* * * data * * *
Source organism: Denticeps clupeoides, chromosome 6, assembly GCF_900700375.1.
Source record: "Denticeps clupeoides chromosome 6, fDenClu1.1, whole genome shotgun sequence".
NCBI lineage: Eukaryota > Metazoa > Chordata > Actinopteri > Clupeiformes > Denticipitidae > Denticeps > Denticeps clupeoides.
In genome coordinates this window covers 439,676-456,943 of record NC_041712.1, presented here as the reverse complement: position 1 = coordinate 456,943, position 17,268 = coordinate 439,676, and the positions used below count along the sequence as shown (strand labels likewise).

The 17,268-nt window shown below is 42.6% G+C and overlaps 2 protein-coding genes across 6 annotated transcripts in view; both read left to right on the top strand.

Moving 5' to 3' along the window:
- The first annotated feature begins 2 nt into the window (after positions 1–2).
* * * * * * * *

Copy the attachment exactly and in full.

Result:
Source organism: Denticeps clupeoides, chromosome 6, assembly GCF_900700375.1.
Source record: "Denticeps clupeoides chromosome 6, fDenClu1.1, whole genome shotgun sequence".
NCBI lineage: Eukaryota > Metazoa > Chordata > Actinopteri > Clupeiformes > Denticipitidae > Denticeps > Denticeps clupeoides.
In genome coordinates this window covers 439,676-456,943 of record NC_041712.1, presented here as the reverse complement: position 1 = coordinate 456,943, position 17,268 = coordinate 439,676, and the positions used below count along the sequence as shown (strand labels likewise).

The 17,268-nt window shown below is 42.6% G+C and overlaps 2 protein-coding genes across 6 annotated transcripts in view; both read left to right on the top strand.

Moving 5' to 3' along the window:
- The first annotated feature begins 2 nt into the window (after positions 1–2).